I don’t know. I was doing a lot wrong with homework last year. I honestly started to resent it – it didn’t tell me anything about my students, my students usually did it incorrectly but we fixed it during the bellwork the next day, and it took up class time that I would have rather used for other things. I hated the feeling of sending my students off with a homework assignment knowing they wouldn’t be able to do most of it, and I hated knowing that I would have to spend class time tomorrow talking about it – what was the point of calling it homework if I was going to make them do it in class tomorrow anyway? (This, by the way, is not a horrible thing – I just think it undermines the idea of me calling it ‘homework’ – students will learn they don’t need to do it at home because they’ll get time in class the next day to do it anyway). It was nice to have the problem sets made because if a student came in for tutoring, we could do the homework together – but otherwise, most students tended to get everything they needed from my in-class activities (which, as said above, sometimes meant just doing the homework in class and me hating myself for reinforcing that they didn’t need to do it at home). Part of this homework frustration comes from the low skills of my students – it took me a while to realize just how little algebra my students knew or how bad their integer operation intuition was. I didn’t feel comfortable sending them home with any assignments because I started to fear they would do it incorrectly purely because they were trying to master so many skills at once – geometry, algebra, and arithmetic.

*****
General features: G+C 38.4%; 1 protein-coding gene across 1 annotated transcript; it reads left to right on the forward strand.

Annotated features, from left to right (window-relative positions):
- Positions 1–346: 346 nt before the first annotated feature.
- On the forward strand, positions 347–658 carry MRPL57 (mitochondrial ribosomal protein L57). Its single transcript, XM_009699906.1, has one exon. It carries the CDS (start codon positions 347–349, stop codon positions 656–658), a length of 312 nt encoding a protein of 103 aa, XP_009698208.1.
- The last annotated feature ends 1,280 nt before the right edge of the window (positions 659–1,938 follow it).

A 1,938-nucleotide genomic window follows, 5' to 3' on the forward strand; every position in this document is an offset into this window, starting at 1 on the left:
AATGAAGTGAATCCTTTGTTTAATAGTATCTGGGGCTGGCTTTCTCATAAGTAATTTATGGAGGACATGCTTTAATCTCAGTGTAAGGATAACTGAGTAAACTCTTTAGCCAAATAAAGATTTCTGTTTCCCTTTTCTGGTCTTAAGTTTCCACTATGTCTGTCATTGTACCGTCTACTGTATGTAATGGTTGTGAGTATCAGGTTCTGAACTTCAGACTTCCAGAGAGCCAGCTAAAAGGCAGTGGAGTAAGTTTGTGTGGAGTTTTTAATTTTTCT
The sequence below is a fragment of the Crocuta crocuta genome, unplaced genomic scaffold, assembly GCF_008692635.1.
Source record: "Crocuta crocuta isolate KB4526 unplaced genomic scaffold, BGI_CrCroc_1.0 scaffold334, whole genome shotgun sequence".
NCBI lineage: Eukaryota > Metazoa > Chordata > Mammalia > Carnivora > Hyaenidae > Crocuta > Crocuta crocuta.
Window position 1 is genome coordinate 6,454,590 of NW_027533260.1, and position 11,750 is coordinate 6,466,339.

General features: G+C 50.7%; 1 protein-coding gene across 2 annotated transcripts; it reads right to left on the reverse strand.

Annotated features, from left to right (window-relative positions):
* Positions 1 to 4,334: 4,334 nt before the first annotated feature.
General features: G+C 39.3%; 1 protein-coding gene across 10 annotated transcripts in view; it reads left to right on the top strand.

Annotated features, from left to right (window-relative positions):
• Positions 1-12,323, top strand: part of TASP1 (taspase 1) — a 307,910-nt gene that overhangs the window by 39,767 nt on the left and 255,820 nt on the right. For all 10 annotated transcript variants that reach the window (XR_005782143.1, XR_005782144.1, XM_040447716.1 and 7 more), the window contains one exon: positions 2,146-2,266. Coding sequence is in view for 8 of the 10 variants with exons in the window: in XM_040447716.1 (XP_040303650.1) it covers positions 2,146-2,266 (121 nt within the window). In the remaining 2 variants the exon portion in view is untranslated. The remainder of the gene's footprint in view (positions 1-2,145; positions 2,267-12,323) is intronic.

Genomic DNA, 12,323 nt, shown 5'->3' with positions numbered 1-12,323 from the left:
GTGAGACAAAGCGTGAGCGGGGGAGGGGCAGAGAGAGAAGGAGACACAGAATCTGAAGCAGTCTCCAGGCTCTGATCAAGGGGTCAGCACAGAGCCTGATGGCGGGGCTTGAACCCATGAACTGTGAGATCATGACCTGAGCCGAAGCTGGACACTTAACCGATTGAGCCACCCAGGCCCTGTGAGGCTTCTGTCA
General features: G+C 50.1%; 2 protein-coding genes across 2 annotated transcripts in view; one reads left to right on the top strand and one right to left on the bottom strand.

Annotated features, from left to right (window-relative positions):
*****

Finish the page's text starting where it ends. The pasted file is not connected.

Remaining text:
Anyway anyway – the bottom line is: it didn’t really have a place in my classroom. The only place it could have fit was as a formative assessment, but I already spent so much time on bellwork that I couldn’t find time to fit homework in too. One of the few ways homework served a purpose was when I ran out of time at the end of the class and gave it to the students to start before they left, which meant I could answer questions on the first few problems (this, by the way, was partly a classroom management/lesson planning crutch – ‘crap! Lesson didn’t fill the entire period! Good thing I have homework…’). However, since it was homework, half the students would just put it away and say they’d work on it at home, knowing full well I wouldn’t check it tomorrow and wouldn’t care about it until the unit test. Over the break, I realized that these few homework problems were really the only thing I valued about the day-to-day implementation of homework in my classroom – so why wasn’t I doing it every day and why was I letting it be optional? This was one of my motivations for switching to exit tickets – take those first few problems from a homework assignment, make it an exit ticket, and make every student do it in class in front of me. Then, if students struggle with it, put problems like this on the bellwork tomorrow. Either way, I’m forcing every student to try these problems and learn how to do them.